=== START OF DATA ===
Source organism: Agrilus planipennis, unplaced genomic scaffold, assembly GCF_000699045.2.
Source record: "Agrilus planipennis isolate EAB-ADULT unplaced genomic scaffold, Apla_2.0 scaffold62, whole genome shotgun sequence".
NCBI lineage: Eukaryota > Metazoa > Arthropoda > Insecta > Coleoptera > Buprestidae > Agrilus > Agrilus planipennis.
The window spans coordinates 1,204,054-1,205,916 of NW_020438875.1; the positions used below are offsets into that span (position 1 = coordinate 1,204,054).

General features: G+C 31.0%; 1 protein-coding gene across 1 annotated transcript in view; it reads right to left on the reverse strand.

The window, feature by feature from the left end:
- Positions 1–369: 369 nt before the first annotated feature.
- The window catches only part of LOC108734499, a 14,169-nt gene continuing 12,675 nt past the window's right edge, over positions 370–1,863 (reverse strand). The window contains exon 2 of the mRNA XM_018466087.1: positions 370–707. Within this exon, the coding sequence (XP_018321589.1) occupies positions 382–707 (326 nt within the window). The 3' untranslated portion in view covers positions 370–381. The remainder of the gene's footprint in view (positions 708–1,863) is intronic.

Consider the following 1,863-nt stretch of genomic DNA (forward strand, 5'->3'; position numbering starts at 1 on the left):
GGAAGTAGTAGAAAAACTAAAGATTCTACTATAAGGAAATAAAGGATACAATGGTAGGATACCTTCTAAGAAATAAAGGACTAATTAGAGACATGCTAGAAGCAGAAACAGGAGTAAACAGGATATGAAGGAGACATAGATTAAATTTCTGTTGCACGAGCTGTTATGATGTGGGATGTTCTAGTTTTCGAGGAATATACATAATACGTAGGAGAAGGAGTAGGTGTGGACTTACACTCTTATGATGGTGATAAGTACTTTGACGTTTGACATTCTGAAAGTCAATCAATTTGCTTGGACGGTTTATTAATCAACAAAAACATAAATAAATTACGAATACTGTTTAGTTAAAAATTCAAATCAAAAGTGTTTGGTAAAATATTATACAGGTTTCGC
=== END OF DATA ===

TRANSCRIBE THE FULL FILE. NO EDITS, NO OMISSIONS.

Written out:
Source organism: Agrilus planipennis, unplaced genomic scaffold, assembly GCF_000699045.2.
Source record: "Agrilus planipennis isolate EAB-ADULT unplaced genomic scaffold, Apla_2.0 scaffold62, whole genome shotgun sequence".
NCBI lineage: Eukaryota > Metazoa > Arthropoda > Insecta > Coleoptera > Buprestidae > Agrilus > Agrilus planipennis.
The window spans coordinates 1,204,054-1,205,916 of NW_020438875.1; the positions used below are offsets into that span (position 1 = coordinate 1,204,054).

General features: G+C 31.0%; 1 protein-coding gene across 1 annotated transcript in view; it reads right to left on the reverse strand.

The window, feature by feature from the left end:
- Positions 1–369: 369 nt before the first annotated feature.
- The window catches only part of LOC108734499, a 14,169-nt gene continuing 12,675 nt past the window's right edge, over positions 370–1,863 (reverse strand). The window contains exon 2 of the mRNA XM_018466087.1: positions 370–707. Within this exon, the coding sequence (XP_018321589.1) occupies positions 382–707 (326 nt within the window). The 3' untranslated portion in view covers positions 370–381. The remainder of the gene's footprint in view (positions 708–1,863) is intronic.

Consider the following 1,863-nt stretch of genomic DNA (forward strand, 5'->3'; position numbering starts at 1 on the left):
GGAAGTAGTAGAAAAACTAAAGATTCTACTATAAGGAAATAAAGGATACAATGGTAGGATACCTTCTAAGAAATAAAGGACTAATTAGAGACATGCTAGAAGCAGAAACAGGAGTAAACAGGATATGAAGGAGACATAGATTAAATTTCTGTTGCACGAGCTGTTATGATGTGGGATGTTCTAGTTTTCGAGGAATATACATAATACGTAGGAGAAGGAGTAGGTGTGGACTTACACTCTTATGATGGTGATAAGTACTTTGACGTTTGACATTCTGAAAGTCAATCAATTTGCTTGGACGGTTTATTAATCAACAAAAACATAAATAAATTACGAATACTGTTTAGTTAAAAATTCAAATCAAAAGTGTTTGGTAAAATATTATACAGGTTTCGC